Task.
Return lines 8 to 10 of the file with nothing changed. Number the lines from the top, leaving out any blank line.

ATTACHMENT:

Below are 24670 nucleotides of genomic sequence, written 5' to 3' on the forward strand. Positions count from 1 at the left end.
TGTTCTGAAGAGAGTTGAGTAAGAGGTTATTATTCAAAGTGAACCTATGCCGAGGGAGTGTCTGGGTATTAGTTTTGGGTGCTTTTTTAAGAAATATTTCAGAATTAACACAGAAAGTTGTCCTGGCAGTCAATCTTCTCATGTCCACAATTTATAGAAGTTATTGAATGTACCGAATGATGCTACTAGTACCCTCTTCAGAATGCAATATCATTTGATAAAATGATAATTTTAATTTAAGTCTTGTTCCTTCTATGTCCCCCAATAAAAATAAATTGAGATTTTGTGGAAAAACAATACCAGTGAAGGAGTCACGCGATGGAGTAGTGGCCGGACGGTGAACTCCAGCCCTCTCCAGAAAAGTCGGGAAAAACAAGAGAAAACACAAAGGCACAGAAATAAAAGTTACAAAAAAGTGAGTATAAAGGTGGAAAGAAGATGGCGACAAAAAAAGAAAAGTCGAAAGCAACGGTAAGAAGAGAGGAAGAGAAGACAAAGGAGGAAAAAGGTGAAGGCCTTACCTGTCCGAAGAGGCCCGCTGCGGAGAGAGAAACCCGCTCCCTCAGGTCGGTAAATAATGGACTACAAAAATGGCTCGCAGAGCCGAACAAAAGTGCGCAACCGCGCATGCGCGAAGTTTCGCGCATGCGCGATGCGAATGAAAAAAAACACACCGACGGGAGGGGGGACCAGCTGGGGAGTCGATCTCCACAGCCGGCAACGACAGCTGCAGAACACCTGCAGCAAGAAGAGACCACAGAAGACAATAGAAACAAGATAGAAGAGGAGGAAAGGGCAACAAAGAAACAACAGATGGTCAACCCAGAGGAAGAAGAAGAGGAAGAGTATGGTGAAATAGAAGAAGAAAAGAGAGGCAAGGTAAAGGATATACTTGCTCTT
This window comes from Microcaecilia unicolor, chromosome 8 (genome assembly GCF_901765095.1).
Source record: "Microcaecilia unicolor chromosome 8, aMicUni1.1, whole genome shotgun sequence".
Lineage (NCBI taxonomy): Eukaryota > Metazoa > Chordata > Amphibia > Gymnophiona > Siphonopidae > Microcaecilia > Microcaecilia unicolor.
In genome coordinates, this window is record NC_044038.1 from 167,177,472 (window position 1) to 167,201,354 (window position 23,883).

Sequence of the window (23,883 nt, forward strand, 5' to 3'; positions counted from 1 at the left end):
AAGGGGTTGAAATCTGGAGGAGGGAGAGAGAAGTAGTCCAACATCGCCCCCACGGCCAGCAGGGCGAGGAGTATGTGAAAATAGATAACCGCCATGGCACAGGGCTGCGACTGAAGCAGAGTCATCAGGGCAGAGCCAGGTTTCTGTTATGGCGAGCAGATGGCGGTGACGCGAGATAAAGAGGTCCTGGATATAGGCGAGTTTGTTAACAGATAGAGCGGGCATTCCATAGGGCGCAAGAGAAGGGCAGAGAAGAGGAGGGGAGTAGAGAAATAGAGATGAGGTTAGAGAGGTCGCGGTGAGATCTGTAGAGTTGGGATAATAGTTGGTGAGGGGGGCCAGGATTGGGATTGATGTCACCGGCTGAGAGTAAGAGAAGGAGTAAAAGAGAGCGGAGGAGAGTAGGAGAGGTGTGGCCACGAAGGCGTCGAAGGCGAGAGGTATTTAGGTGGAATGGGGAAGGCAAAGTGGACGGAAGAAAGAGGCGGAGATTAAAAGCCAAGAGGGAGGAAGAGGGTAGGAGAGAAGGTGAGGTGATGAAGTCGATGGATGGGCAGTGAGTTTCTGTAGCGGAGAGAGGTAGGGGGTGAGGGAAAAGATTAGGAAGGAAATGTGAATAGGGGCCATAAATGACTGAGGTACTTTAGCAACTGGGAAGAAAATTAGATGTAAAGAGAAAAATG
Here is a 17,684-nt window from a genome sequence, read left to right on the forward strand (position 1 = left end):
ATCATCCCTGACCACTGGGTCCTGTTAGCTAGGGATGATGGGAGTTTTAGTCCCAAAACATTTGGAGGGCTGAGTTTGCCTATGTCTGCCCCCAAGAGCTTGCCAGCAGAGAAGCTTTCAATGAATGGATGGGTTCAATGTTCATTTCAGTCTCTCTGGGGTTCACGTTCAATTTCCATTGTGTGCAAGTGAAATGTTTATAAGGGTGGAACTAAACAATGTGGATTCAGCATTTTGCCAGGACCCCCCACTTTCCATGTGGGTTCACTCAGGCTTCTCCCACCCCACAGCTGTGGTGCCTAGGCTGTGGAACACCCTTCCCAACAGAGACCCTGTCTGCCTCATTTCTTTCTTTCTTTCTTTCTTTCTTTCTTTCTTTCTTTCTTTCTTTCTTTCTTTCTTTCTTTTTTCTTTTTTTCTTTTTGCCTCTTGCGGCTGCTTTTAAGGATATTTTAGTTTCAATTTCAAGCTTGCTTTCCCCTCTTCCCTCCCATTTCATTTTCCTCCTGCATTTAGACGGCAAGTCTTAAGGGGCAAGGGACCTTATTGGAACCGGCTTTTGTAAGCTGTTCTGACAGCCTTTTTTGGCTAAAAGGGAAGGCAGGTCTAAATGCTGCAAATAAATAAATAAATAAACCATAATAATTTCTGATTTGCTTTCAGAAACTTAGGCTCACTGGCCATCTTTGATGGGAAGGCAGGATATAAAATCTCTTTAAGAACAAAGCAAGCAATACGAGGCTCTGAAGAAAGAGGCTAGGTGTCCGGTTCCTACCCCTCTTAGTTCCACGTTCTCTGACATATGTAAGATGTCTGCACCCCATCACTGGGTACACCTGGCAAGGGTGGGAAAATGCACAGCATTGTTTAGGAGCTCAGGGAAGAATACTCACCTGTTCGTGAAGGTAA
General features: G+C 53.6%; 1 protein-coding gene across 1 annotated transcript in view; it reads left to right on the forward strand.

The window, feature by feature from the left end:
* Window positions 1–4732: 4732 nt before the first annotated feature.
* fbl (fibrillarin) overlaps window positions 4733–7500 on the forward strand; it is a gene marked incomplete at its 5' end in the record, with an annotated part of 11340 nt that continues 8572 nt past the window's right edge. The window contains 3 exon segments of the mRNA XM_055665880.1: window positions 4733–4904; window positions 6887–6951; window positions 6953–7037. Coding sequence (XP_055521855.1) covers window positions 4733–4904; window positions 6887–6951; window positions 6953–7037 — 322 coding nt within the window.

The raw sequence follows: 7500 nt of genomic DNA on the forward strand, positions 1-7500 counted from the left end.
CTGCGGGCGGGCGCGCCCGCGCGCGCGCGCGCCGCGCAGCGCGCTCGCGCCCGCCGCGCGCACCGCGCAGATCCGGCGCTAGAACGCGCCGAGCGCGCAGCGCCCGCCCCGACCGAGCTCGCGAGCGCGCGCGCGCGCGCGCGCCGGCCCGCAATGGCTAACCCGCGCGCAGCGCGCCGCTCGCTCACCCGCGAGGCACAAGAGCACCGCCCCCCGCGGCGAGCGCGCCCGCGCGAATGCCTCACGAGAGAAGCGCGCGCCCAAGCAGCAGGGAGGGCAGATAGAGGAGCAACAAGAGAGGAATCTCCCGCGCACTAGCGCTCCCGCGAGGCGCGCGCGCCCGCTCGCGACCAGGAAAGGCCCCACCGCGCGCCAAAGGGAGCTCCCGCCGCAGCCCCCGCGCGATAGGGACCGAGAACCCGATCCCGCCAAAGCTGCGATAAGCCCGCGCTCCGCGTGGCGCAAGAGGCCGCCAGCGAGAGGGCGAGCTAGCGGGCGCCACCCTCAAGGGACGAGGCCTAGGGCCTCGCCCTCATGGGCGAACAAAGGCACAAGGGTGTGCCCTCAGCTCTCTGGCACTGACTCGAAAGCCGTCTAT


AAGGGGTTGAAATCTGGAGGAGGGAGAGAGAAGTAGTCCAACATCGCCCCCACGGCCAGCAGGGCGAGGAGTATGTGAAAATAGATAACCGCCATGGCACAGGGCTGCGACTGAAGCAGAGTCATCAGGGCAGAGCCAGGTTTCTGTTATGGCGAGCAGATGGCGGTGACGCGAGATAAAGAGGTCCTGGATATAGGCGAGTTTGTTAACAGATAGAGCGGGCATTCCATAGGGCGCAAGAGAAGGGCAGAGAAGAGGAGGGGAGTAGAGAAATAGAGATGAGGTTAGAGAGGTCGCGGTGAGATCTGTAGAGTTGGGATAATAGTTGGTGAGGGGGGCCAGGATTGGGATTGATGTCACCGGCTGAGAGTAAGAGAAGGAGTAAAAGAGAGCGGAGGAGAGTAGGAGAGGTGTGGCCACGAAGGCGTCGAAGGCGAGAGGTATTTAGGTGGAATGGGGAAGGCAAAGTGGACGGAAGAAAGAGGCGGAGATTAAAAGCCAAGAGGGAGGAAGAGGGTAGGAGAGAAGGTGAGGTGATGAAGTCGATGGATGGGCAGTGAGTTTCTGTAGCGGAGAGAGGTAGGGGGTGAGGGAAAAGATTAGGAAGGAAATGTGAATAGGGGCCATAAATGACTGAGGTACTTTAGCAACTGGGAAGAAAATTAGATGTAAAGAGAAAAATG
Here is a 17,684-nt window from a genome sequence, read left to right on the forward strand (position 1 = left end):
ATCATCCCTGACCACTGGGTCCTGTTAGCTAGGGATGATGGGAGTTTTAGTCCCAAAACATTTGGAGGGCTGAGTTTGCCTATGTCTGCCCCCAAGAGCTTGCCAGCAGAGAAGCTTTCAATGAATGGATGGGTTCAATGTTCATTTCAGTCTCTCTGGGGTTCACGTTCAATTTCCATTGTGTGCAAGTGAAATGTTTATAAGGGTGGAACTAAACAATGTGGATTCAGCATTTTGCCAGGACCCCCCACTTTCCATGTGGGTTCACTCAGGCTTCTCCCACCCCACAGCTGTGGTGCCTAGGCTGTGGAACACCCTTCCCAACAGAGACCCTGTCTGCCTCATTTCTTTCTTTCTTTCTTTCTTTCTTTCTTTCTTTCTTTCTTTCTTTCTTTCTTTCTTTCTTTTTTCTTTTTTTCTTTTTGCCTCTTGCGGCTGCTTTTAAGGATATTTTAGTTTCAATTTCAAGCTTGCTTTCCCCTCTTCCCTCCCATTTCATTTTCCTCCTGCATTTAGACGGCAAGTCTTAAGGGGCAAGGGACCTTATTGGAACCGGCTTTTGTAAGCTGTTCTGACAGCCTTTTTTGGCTAAAAGGGAAGGCAGGTCTAAATGCTGCAAATAAATAAATAAATAAACCATAATAATTTCTGATTTGCTTTCAGAAACTTAGGCTCACTGGCCATCTTTGATGGGAAGGCAGGATATAAAATCTCTTTAAGAACAAAGCAAGCAATACGAGGCTCTGAAGAAAGAGGCTAGGTGTCCGGTTCCTACCCCTCTTAGTTCCACGTTCTCTGACATATGTAAGATGTCTGCACCCCATCACTGGGTACACCTGGCAAGGGTGGGAAAATGCACAGCATTGTTTAGGAGCTCAGGGAAGAATACTCACCTGTTCGTGAAGGTAA